Stephanie J. Jones of the Washington Post belatedly opines that “minorities” have long had to shoulder the burden of proving to the majority that they pose no threat”, and adds that it’s not fair “…to expect a minority community to educate the majority, especially when the majority is so hostile to it”. I empathize with her position on this score but counter that these spates of agitation is indeed necessary. Some may not see the connection between the African-American struggle for political and social rights and the situation faced by law-abiding Muslims in the wake of the political hysteria associated with the building of this mosque “near Ground Zero”. The connection here is this: the particular political situation faced by African-Americans put forth by Southern White political elites some fifty years ago created a “fog” of misinformation similar to the one put forth by right-wing political suits that, by their misinformed rhetoric, goad other individuals and political groups. But there is this unique opportunity to calm the heated rhetoric about Islam and Muslims. Through the building of this mosque/community center non-Muslims who are curious about Islam will be able to learn more about this glorious religion.
I see the building of this mosque/community center as a unique opportunity to transform this society into a virtuous one. I say here that there is a difference between happiness and virtuosity, for in this democratic society, like other European societies, the State affords everyone to pursue whatever form of “happiness” is available to her or him.
In a democratic society there are as much versions of happiness as there are the various human pleasures; for some, happiness is the satisfaction of pleasure. However, it is possible, however slight (and for some laughable) for a democratic society to undergo a smooth transition to a virtuous city.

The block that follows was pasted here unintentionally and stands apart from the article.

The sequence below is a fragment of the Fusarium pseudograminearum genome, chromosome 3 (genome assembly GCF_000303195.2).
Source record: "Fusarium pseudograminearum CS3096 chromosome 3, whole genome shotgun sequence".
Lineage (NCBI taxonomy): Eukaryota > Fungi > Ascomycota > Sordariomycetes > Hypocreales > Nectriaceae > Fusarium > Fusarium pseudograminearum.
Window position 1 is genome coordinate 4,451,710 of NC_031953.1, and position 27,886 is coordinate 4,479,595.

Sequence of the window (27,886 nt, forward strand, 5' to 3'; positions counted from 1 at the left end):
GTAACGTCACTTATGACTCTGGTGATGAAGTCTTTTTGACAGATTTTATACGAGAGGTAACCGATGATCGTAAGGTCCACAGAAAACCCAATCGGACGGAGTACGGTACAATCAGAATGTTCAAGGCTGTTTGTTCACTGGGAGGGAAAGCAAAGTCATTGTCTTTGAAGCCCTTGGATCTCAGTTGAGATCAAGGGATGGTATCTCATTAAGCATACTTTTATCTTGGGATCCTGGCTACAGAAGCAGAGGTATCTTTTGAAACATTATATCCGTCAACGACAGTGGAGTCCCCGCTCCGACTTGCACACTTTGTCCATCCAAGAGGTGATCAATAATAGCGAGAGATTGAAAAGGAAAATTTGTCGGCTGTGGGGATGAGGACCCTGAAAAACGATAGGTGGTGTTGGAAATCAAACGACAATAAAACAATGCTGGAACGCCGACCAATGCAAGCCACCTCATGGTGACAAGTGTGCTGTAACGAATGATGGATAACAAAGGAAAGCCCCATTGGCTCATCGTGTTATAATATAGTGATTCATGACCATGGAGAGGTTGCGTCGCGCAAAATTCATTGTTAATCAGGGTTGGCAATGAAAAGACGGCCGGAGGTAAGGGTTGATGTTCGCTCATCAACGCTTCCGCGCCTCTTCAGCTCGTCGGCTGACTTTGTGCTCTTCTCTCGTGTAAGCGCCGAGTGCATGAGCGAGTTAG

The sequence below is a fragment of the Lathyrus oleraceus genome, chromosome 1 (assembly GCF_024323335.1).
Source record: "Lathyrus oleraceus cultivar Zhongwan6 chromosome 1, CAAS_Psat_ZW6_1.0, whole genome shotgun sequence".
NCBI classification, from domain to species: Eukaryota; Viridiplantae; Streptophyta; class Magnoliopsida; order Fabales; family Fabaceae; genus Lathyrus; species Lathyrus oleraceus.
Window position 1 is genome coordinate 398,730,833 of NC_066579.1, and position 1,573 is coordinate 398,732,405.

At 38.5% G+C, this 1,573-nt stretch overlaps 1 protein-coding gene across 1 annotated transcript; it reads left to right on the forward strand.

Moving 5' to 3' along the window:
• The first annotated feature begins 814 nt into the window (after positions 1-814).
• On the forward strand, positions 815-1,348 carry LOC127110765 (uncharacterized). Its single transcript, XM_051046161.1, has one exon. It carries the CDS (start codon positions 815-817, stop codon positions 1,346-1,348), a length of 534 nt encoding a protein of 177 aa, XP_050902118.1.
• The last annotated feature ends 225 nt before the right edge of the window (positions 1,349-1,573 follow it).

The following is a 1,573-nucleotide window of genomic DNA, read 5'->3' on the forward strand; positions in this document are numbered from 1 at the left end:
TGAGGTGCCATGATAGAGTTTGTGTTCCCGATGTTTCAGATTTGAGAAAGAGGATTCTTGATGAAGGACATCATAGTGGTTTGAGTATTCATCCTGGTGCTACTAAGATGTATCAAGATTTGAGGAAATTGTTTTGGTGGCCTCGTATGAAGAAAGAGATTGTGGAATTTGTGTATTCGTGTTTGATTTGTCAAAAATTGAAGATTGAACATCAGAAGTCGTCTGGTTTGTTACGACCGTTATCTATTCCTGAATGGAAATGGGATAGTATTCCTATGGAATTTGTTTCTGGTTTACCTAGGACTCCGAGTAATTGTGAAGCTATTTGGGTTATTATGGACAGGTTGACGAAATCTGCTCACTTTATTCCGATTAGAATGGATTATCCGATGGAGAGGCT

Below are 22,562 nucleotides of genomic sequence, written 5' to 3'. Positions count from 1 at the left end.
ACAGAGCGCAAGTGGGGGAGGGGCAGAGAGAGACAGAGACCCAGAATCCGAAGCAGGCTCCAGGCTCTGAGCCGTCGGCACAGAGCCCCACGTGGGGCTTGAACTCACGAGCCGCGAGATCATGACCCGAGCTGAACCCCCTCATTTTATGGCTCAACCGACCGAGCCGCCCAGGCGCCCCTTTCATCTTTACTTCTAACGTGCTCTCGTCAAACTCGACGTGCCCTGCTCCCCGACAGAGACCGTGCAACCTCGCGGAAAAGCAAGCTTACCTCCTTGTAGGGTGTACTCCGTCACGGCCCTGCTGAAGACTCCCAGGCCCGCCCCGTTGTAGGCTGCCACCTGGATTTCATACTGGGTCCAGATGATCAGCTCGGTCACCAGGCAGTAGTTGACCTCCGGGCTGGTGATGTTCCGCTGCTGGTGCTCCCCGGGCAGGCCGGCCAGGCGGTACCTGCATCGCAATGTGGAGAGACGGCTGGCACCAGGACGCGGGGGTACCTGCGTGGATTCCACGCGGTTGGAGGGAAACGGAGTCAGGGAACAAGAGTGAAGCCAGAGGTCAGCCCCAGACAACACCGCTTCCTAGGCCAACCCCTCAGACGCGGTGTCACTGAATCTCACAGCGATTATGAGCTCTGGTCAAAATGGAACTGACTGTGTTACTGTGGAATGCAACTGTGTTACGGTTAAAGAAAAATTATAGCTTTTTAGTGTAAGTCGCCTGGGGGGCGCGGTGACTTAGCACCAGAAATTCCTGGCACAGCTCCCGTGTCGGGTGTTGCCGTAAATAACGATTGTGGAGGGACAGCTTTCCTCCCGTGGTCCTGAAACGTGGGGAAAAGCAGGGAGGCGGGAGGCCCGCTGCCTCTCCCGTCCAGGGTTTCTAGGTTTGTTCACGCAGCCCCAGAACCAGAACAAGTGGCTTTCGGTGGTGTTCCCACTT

Muhammad Ali Khalidi of the American University of Beirut in Lebanon has investigated Al-Farabi’s interpretation of democracy as put forth by Socrates and Plato before him, who viewed democracy with utter disdain. Al-Farabi breaks explicitly with Plato, who assumes that a smooth transformation to a virtuous city “requires a more radical rupture with the status quo”. According to Al-Farabi there are virtuous individuals and virtuous groups in the democratic city, who are in unique positions to transform a democratic society into a virtuous city by way of their virtuous life-styles. Plato’s rendition of democracy, as outlined in his Republic, resembles the political ideology of “Liberalism” today. Al-Farabi’s favorable attitude towards the democratic city is due, in part, to the atmosphere in which he worked to interpret Plato’s works, particularly Plato’s Republic; it was a time of flourishing intellectual activity within a society with a religious basis (Islam).
The author opines that Farabi “may be thinking of professional and guild associations, or religious groups and Sufi orders [which originated in Mesopotamia in the early tenth century, around the time he (Farabi) was writing.” Today, the political ideology of “Liberalism” is strictly a secular enterprise whose purpose is to establish equal protection of the laws of the State, regardless of race, religion, etc.
So it is indeed time to build this mosque. Sure, some may think that a “few rotten apples do spoil the whole bunch”. This is certainly not so. And this ambitious project, centered “near Ground Zero” will aid to bridge the abysmal misinformation about Islam and Muslims. Currently there is talk among New York’s political elites and the organizers of this mosque. No matter. This is the time for law-abiding Muslims who care deeply about humanity and who care to reach out for interfaith activities so crucial for our troubled times. Now is the time.
The writer is a recent revert to Islam and can be contacted at: firstname.lastname@example.org
 Tumulty, Karen. Some Republican leaders urge candidates not to focus on Ground Zero mosque issue. Wednesday, August 18, 2010; A03.
 Fanelli, James. Conservative clergyman concedes Bam Christian. The New York Daily News. Saturday, August 21, 2010, pg. 4
 Jones, Stephanie J. Martin Luther King tells us why the mosque must be built. Saturday, August 21, 2010;A13.
 Ali Khalidi, Muhammad. AL-FARABI ON THE DEMOCRATIC CITY. British Journal for the History of Philosophy 11(3) 2003;379-394.